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Arab Oil Exporters: Coping with a New Global Oil Order


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Hanan Morsy - Lead Economist in charge of MENA
ERF Conference on “Arab Oil Exporters: Coping with a New Global Oil Order”

Kuwait, November 26-27, 2017

Published in: Government & Nonprofit
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Arab Oil Exporters: Coping with a New Global Oil Order

  1. 1. Policy conference Arab Oil Exporters: Coping with a New Global Oil Order Dr. Hanan Morsy Lead Economist in charge of MENA November 2017 OFFICIAL USE
  2. 2. GCC Structural Issues Non-oil GDP consists overwhelmingly of non-tradables, in particular of low-skilled services (such as restaurants, transportation, telecommunications), while most of the tradables are imported. • The high profitability of natural resource sectors reduces the incentives to invest in other tradable sectors, including high-technology manufactures and services that are essential to economic growth. • Producing non-tradables is less risky and more profitable for firms benefitting from government spending • The easy availability of low-skilled, low-wage foreign labour has helped extract larger rents in non tradables. OFFICIAL USE 2
  3. 3. Diversification: International experience • Diversifying away from oil is difficult, and takes a long time ➢ Malaysia started its export-oriented strategy in the early 1970s and experienced rapid growth in export sophistication in the 1980s–90s. ➢ Also, it took more than 20 years to reach a level of sophistication comparable to some advanced economies. • Success hinges on adopting appropriate policies ahead of the decline in oil revenues. • Few successful diversification cases: Indonesia, Malaysia, and Mexico diversifying away from oil, Chile away from copper • Many cases of limited success (Congo, Ecuador, Gabon, Nigeria, Venezuela), particularly when their oil production horizon is still long. OFFICIAL USE 3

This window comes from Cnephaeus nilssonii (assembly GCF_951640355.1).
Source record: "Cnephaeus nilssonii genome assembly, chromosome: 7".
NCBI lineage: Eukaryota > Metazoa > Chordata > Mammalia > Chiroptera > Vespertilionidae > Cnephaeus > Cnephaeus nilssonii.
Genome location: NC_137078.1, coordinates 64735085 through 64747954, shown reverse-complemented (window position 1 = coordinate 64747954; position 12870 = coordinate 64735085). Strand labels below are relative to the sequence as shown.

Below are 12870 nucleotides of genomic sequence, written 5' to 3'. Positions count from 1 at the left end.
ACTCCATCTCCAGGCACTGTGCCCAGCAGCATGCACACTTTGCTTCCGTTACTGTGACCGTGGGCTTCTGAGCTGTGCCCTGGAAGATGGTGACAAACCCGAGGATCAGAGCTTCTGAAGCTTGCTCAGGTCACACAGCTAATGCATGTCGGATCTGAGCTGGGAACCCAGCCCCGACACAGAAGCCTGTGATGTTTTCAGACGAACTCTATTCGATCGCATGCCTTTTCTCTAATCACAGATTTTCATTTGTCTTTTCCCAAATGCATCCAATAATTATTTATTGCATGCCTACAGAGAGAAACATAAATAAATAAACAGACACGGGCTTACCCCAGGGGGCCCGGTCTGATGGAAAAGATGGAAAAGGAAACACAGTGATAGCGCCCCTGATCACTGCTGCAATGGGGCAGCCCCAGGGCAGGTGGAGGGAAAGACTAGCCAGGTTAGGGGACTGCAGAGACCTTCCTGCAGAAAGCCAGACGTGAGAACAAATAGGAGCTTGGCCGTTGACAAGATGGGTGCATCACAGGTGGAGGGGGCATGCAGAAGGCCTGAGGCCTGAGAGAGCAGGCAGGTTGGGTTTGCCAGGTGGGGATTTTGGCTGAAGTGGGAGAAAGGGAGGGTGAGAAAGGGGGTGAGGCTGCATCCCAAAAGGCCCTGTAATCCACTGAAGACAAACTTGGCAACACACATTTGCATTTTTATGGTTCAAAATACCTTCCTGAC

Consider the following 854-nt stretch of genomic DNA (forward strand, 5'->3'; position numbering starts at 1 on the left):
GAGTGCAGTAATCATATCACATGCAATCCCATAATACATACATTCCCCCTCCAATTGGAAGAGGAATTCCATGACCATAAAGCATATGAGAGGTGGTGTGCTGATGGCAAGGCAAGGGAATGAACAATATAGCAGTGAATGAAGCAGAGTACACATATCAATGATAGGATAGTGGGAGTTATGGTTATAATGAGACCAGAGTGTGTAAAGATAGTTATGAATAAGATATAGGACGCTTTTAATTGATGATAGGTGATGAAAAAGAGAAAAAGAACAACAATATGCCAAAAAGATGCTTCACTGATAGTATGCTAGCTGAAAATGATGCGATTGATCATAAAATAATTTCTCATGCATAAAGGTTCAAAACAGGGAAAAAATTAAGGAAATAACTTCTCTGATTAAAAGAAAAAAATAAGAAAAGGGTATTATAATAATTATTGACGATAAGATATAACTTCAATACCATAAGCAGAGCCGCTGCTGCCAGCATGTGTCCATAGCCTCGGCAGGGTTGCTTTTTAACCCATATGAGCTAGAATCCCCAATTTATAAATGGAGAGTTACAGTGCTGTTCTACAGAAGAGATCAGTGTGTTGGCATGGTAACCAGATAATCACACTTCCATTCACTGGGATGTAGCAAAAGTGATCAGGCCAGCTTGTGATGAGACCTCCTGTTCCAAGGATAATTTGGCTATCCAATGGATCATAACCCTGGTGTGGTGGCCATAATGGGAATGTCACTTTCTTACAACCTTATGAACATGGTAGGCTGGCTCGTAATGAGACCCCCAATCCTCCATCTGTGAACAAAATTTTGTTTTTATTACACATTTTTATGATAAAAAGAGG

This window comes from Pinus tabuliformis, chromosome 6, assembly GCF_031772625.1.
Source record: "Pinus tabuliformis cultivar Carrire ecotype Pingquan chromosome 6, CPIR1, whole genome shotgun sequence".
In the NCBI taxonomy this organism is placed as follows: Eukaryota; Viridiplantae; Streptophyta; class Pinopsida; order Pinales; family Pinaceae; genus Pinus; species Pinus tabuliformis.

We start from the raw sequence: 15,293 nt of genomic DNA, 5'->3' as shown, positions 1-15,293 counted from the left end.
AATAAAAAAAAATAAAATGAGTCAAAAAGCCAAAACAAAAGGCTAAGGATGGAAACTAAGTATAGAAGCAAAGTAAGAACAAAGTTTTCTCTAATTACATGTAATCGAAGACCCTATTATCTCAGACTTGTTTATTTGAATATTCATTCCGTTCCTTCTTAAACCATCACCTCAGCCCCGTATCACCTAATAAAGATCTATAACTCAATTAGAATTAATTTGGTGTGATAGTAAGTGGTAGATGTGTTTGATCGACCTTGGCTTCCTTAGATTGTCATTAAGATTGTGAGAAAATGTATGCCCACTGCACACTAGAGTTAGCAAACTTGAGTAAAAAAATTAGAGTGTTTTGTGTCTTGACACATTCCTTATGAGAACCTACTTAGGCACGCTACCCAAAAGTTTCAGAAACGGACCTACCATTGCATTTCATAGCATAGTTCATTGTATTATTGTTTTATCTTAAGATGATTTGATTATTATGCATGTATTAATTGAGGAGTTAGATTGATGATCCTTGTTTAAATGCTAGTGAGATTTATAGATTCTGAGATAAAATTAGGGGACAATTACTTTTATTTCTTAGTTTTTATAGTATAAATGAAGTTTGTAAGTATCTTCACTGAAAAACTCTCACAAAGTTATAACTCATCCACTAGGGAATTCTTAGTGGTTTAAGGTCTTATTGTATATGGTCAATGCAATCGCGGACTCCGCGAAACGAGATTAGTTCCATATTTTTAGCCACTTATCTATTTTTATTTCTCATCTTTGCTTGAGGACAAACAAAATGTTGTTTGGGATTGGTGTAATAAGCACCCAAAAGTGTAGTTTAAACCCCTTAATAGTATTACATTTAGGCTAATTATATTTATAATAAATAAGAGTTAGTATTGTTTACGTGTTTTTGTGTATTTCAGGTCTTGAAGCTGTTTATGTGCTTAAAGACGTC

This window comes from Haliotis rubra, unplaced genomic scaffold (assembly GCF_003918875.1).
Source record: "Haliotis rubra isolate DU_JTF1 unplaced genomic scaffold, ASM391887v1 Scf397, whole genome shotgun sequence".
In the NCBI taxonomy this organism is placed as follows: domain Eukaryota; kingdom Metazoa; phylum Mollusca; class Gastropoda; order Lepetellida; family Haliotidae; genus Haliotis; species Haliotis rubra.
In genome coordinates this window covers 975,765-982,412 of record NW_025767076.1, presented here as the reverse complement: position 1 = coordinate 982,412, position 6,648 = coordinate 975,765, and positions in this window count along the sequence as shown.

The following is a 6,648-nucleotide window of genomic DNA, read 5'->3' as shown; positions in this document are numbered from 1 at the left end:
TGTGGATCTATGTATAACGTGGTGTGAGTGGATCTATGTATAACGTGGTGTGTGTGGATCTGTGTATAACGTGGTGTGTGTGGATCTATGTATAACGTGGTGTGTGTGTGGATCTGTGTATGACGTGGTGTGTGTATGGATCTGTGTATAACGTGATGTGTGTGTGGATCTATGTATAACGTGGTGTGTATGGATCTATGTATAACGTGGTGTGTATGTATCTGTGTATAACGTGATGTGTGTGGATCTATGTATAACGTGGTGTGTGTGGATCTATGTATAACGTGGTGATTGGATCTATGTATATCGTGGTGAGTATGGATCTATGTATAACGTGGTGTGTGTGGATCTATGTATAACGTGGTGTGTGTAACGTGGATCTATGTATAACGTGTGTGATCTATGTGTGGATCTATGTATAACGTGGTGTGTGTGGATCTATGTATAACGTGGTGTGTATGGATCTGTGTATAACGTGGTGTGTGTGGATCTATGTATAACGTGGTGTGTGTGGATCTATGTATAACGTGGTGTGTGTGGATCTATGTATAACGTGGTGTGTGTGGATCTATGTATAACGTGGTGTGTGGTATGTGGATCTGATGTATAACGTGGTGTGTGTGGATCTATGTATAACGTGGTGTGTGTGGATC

4. 4. Success Factors • Promoting exports and moving up the value chain including through adopting export-oriented strategies and creating incentives to encourage firms to develop export markets • Creating a favourable economic and business environment • Workforce skill upgrading through training and education reforms • Strengthening domestic value chains through a mix of: ➢ Vertical diversification to create linkages in the existing industries ➢ Horizontal diversification with an emphasis on exports and technological upgrade. • Encouraging entrepreneurship • Role of FDI to promote technological transfer OFFICIAL USE 4
  5. 5. Countries following different paths? In China: • Structural transformation caused by differential sectoral productivity growth • Important role of the reduction of the relative size of the government. • The mobility frictions slowed the movement out of agriculture. In India: • TFP growth fastest in services In South Korea: • Openness to trade accelerated transition out of agriculture into industry and services OFFICIAL USE 5
  6. 6. Not all service sectors are equal • Studies show that there is substantial heterogeneity among services. • Today’s advanced economies are increasingly dominated by services. • Education and health care are different than retail trade  They use very different skill intensities for the labour they employ • Personal, finance, and business services have low productivity growth and increasing shares in employment and GDP • Distribution services have rapid productivity growth and constant shares. OFFICIAL USE 6
  7. 7. Food for thought • Rethinking the role of the state: enabling environment; incentives and design; dynamic recalibration. • Country specificity: reforms should be designed carefully and sequenced to account for circumstances and capacity • What worked then may not work now: Forward-looking policies for evolving economic transformation 7 OFFICIAL USE
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  9. 9. Thank you 9 OFFICIAL USE